Can YOU Escape Without a Calculator?!
The gasps! The shock! The PANIC!
My first unit is Stoichiometry and Solutions, and it is basically the same concepts they learned last year, but applying them to AP-type scenarios. It is a huge leap for them to go from doing each problem the same way as the last, as they did in 10th grade chemistry, to being able to read a new scenario and decide how to go about answering it. None of the calculations we do in this unit are new to them, but the process and problem solving skills are new. We spend the first few weeks in the lab and working problems.
With their first unit test approaching, we have been working hard on problem solving skills, stoichiometry, and particle diagrams. But we had not yet addressed the elephant in the room. No calculator? On math problems?
I wanted their first introduction to this calculator-free multiple choice to be less stressful than a test situation. A friend of mine gave me the idea to turn it into an Escape Room, and although the final product was quite different than my original vision, I thought it was a huge success in my classroom and wanted to share it.
My students have 1:1 computers, so I decided to do a digital escape room (with a few non-digital components). I described my vision to technology integration specialist and asked if there was any way to do it. She suggested I use Google Forms and she set up the template that I then adapted and turned into my escape room.
How It Works
I went over the directions with the class (see the instructions that follow) to make sure they understood each step. I reminded them that without calculators, many of the numbers in the AP exam will be mental math friendly, and to change decimals to fractions to make the math a little simpler.
I sent them the link to the Escape Room. The first page asks them to type in their name. I had them list all their names. (When each group had entered that and was ready, I told them to begin.)
(I have set up the Google form to accept the answer without units, and if significant figures are important in a particular question, it tells them how to round their answer.)
Students must keep trying until they get the correct answer, at which point the second question appears.
Students continue until they have correctly answered 4 questions. At this point, the Google Form gives them a clue about an element.
In the back of the classroom are envelopes labeled with element symbols:
The students choose the correct folder, based on the clue they are given, and pull out a puzzle piece:
They go back to their seat with the puzzle piece and continue answering questions. After another 4 questions, they get another clue, and go back to find another puzzle piece.
Once they have collected all the puzzle pieces, they put them together to see the final question:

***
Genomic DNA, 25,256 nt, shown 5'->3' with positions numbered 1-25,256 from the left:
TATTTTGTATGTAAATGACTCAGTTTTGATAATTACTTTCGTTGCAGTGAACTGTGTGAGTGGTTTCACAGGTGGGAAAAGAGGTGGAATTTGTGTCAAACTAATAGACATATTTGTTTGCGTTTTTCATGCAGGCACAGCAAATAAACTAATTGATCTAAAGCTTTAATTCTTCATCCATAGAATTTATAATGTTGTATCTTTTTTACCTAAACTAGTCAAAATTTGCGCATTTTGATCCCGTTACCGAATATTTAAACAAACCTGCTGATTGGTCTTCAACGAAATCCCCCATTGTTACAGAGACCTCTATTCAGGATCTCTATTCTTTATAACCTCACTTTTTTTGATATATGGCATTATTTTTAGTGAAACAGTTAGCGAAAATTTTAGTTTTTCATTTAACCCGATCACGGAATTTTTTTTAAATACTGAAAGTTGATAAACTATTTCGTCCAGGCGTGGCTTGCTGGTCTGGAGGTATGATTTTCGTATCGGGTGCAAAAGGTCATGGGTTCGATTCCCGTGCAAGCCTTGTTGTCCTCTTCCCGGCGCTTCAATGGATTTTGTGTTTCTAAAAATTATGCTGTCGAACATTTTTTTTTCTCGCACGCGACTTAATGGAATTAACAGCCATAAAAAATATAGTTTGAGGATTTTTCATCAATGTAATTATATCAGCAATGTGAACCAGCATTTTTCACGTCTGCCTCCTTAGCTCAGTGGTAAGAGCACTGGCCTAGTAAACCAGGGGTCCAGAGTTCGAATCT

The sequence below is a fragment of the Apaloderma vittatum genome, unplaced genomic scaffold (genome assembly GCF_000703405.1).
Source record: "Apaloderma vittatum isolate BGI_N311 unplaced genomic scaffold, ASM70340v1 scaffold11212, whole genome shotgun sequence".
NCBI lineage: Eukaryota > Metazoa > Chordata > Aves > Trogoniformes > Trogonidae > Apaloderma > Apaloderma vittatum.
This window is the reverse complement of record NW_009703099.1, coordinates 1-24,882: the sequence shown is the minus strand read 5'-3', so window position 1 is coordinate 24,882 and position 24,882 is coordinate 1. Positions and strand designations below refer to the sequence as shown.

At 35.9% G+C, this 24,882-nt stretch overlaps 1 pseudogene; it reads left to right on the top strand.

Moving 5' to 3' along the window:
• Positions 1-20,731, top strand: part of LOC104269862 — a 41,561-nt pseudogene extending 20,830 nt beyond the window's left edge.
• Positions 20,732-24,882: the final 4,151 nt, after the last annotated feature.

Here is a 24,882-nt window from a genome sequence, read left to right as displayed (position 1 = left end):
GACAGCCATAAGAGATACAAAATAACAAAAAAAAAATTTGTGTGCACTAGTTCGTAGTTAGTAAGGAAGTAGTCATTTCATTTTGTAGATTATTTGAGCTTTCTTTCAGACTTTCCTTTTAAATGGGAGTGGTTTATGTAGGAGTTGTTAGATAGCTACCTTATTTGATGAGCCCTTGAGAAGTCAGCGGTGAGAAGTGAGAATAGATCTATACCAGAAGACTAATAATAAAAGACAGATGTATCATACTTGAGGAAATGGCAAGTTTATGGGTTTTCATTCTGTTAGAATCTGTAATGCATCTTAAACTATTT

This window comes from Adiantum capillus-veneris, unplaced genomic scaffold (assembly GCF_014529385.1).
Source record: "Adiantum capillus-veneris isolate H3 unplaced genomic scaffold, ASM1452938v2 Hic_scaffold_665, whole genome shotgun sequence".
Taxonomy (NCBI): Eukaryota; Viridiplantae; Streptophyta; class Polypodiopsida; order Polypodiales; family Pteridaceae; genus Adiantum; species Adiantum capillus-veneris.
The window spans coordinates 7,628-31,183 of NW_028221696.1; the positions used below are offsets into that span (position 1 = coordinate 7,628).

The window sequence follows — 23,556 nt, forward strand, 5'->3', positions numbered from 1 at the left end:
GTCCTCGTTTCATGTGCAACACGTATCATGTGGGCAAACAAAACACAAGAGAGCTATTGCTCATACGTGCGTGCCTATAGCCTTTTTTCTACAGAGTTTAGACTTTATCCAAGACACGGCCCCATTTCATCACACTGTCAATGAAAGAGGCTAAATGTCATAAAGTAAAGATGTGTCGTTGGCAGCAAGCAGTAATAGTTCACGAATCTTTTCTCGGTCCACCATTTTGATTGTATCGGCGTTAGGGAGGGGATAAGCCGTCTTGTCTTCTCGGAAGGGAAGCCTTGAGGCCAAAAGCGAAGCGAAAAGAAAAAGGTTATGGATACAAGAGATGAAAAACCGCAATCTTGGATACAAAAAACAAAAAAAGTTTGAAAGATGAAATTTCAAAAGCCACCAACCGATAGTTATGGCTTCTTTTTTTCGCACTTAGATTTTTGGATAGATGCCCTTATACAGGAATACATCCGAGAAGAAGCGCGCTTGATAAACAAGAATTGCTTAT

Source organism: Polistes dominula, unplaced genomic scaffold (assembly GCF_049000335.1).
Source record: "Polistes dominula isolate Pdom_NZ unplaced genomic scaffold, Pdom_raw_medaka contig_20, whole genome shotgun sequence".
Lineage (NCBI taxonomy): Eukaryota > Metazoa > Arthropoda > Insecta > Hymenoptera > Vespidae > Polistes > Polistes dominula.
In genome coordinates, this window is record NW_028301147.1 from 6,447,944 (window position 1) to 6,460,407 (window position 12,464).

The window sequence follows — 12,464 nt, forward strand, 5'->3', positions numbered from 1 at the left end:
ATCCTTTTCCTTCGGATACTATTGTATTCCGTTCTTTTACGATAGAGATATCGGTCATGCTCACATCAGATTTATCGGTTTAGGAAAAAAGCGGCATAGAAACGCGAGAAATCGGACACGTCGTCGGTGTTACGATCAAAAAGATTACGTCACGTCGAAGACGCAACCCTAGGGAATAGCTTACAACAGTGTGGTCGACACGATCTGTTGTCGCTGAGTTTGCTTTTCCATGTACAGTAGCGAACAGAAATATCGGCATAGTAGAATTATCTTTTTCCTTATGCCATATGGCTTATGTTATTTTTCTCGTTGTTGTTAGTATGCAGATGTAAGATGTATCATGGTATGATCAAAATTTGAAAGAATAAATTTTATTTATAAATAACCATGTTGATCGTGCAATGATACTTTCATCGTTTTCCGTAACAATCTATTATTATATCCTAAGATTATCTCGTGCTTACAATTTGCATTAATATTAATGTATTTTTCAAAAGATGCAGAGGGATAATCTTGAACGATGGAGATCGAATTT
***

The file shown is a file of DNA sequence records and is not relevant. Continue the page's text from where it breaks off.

Then, they answer the question, type their answer in the Google Form, and they have ESCAPED!!!
This particular version took us two 45 minute class periods - this takes a bit of time for them to wrestle with, especially if this is their first time wrestling with how to solve these types of problems.
I am sharing the files and would love for other teachers to give it a try. (These questions are not original -- I have taken them from various practice problems I have found to help my students prepare.)
Everything you need is in this file: AP Chemistry Escape Room
Print out the puzzles -- 1 per group. Cut them out and put all of the same pieces in the same envelope. I laminated them so that they would last longer. I put one set of pieces in the "H," one in the "C," one in the "Zn," and one in the "F." If you wanted to change the envelopes, you could just change the clues within the Google Form.
I had a bunch of "dummy envelopes" so they had to decide which envelope to draw from. At first those were empty, but then I felt students would just shake them to figure out which envelopes had something in them, so I put scrap pieces of paper in all the dummy envelopes. 😆
If you don't have computers for the students to use, you could easily adapt this:
Just print out the questions and put them in numbered envelopes. Give each group an envelope with #1. Have them check answers with you and when they get #1 correct, give them #2. This is a little more work for you during the class, but it would be one way to adapt it.
This was really fun for my students, and it was a great way to throw them in the deep end with non-calculator questions. 😉
Creating the template and figuring out how I wanted this to work was fairly time consuming, but now that the template is done it would be quite easy to use this for other units and/or classes. My students really enjoyed it and after a few questions they started getting the hang of how to handle questions WITHOUT a calculator!
|Happy Chemistry students |
who have just "Escaped"!
I let my students choose their own groups, and I ended up with several groups of mixed abililty, several groups with three high achievers, and several groups with three students who struggle a little more. I was very surprised that all groups seemed to perform similarly. Learning this skill was difficult for all of them, and some of the students who struggled seemed to get more confident when they saw that they got a puzzle piece before a group of "high achievers".
Now that I have the template, I can see doing this more often for this class and for others. If you give it a try, please share your experiences!